Whatever month of the year you visit Thailand, there is a good chance there will be at least one festival taking place. Some of these events are celebrated nationwide, like Songkran, the traditional Thai New Year celebrations and Loy Krathong. And then there are regional festivals which reflect the local culture and heritage of the area such as Poy Sang Long which is held in parts of northern Thailand. Listed here in date order, check out our selection of fifteen of the most colourful festivals in Thailand.
Bo Sang Umbrella and Sankhampaeng Crafts Festival (January)
Located a short distance away from the city of Chiang Mai, the twin villages of Bo Sang and Sankhampaeng are famous for the production of handicrafts and traditional umbrellas.
The local products are celebrated with the annual Bo Sang Umbrella and Sankhampaeng Crafts Festival taking place in January. This may only be a small festival, but it’s an enjoyable one to attend with the streets of Bo Sang decorated with umbrellas and parasols, musical performances and a parade featuring men and women in traditional dress carrying parasols.
Chinese Lunar New Year Festival (January/February)
In Thailand, there are three different chances to celebrate New Year. Alongside the celebrations on December 31, there is also the Songkran Water Festival in mid-April which welcomes in the traditional Thai New Year. And for Thai people of Chinese descent (estimated to be around 14% of the population), the Chinese Lunar New Year Festival is another significant occasion.
The Chinese Lunar New Year Festival usually falls in January or February. Although it isn’t an official holiday in Thailand, it is an important event in various locations across the country including Bangkok, Chiang Mai and Phuket. With firecrackers, street parades and food stalls, it’s a fun time to be in Thailand and join in the festivities.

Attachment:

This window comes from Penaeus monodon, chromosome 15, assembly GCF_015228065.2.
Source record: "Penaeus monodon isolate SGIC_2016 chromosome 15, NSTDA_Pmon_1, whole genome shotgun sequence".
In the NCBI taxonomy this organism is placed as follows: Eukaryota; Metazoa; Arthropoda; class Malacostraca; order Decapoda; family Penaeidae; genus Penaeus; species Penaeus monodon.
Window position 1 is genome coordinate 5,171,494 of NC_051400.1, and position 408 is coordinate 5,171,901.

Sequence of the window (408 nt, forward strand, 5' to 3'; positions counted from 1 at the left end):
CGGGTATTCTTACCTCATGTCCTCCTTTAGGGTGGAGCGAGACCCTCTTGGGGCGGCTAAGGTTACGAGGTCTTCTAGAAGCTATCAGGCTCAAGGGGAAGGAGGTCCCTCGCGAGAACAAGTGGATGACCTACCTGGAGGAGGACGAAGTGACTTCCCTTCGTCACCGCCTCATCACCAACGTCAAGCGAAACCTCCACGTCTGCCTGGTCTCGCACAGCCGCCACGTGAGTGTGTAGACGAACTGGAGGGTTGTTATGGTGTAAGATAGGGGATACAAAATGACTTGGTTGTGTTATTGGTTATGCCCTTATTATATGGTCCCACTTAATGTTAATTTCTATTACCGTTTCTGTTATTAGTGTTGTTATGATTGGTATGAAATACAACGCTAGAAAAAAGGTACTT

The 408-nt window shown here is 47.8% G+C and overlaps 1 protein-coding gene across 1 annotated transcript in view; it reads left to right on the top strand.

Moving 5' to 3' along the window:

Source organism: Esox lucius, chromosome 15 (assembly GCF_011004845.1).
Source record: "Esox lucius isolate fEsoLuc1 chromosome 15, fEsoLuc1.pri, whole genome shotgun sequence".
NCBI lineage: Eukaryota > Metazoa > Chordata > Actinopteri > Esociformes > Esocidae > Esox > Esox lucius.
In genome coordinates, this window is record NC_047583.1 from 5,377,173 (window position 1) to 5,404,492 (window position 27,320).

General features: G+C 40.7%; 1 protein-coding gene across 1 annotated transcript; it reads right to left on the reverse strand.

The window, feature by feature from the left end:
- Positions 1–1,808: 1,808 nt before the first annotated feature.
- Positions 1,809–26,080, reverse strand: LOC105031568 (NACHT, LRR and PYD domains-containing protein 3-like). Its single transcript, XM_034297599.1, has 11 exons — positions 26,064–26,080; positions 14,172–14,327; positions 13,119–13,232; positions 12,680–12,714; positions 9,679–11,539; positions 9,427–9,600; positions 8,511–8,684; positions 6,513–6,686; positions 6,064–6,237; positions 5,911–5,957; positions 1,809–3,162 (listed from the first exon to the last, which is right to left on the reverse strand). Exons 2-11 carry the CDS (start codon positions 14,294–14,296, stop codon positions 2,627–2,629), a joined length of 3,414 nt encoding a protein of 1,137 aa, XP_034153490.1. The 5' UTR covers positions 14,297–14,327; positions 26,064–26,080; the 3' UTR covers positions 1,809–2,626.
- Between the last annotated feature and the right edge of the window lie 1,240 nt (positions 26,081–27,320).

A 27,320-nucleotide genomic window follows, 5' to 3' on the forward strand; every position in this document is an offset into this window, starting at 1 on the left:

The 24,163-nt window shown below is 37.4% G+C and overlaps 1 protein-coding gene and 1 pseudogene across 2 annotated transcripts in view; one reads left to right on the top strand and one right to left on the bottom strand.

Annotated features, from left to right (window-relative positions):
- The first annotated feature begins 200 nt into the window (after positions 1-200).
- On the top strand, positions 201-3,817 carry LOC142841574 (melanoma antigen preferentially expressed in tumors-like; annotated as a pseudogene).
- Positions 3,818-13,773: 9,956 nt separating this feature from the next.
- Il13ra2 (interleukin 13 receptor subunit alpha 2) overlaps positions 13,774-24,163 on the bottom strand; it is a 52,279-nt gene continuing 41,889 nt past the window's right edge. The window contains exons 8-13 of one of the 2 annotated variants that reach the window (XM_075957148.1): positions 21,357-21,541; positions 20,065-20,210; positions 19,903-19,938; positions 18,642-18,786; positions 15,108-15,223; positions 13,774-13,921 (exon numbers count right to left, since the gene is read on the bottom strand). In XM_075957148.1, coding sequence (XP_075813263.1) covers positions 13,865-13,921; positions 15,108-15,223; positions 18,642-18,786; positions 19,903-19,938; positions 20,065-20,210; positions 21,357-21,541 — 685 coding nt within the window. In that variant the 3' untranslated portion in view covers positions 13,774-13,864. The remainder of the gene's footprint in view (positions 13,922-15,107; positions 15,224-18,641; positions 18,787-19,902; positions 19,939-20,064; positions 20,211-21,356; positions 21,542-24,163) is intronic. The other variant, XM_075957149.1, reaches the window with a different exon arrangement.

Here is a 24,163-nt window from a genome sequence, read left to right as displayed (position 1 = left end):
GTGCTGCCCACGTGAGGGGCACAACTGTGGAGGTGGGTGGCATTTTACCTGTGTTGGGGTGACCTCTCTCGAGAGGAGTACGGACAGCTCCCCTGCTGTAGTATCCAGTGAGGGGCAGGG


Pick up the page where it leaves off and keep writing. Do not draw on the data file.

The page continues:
Chiang Mai Flower Festival (February)
Taking place over the first weekend in February, the Chiang Mai Flower Festival is always a pleasure to attend. The event started in Chiang Mai in the 1970s and has since evolved into one of the most enjoyable festivals in Thailand.
Featuring floral decorations, street parades, local markets and music concerts, this is a fun event for all the family. Although the Chiang Mai Flower Festival attracts a mix of overseas and Thai tourists, the event retains its local identity. If you’re visiting North Thailand in early February, add the Chiang Mai Flower Festival to your itinerary.
Read more about the Chiang Mai Flower Festival
Poy Sang Long Festival (March/April)
This local festival is celebrated by the Shan (Tai Yai) community in northern Thailand with the best-known Poy Sang Long events taking place in Mae Hong Son.
The festival of the ‘Precious Gems’ is a colourful three-day event held at temples in Mae Hong Son town and outlying villages to celebrate the ordination of young Shan boys into the monkhood. With elaborate ceremonies and parades, it’s an important and proud family event.
Read more about the Poy Sang Long Festival
Songkran: Traditional Thai New Year Water Festival (April)
Taking place in the middle of the hot season in April, the Songkran Festival welcomes in the traditional Thai New Year. For many Thai people, it’s the most widely anticipated holiday of the year and an important family occasion. Normal activities are put on hold with playful water fights breaking out in villages, towns and cities across Thailand.
Dousing one another with water is a traditional way of wishing good luck and good health for the year ahead. The water signifies new beginnings and symbolically washes away misfortune from the old year. Looking at photos or videos of the events gives you an idea of what to expect, but you have to experience Songkran in person to truly appreciate what makes it one of the most amazing festivals in the world.
Read more about the Songkran Traditional Thai New Year Water Festival
Bung Ban Fai Rocket Festival, Isaan (May)
One of Thailand’s quirkier and most rowdy festivals, the Bung Ban Fai Rocket Festival is held in the rice-growing regions of Thailand, especially in the north-east region of Isaan.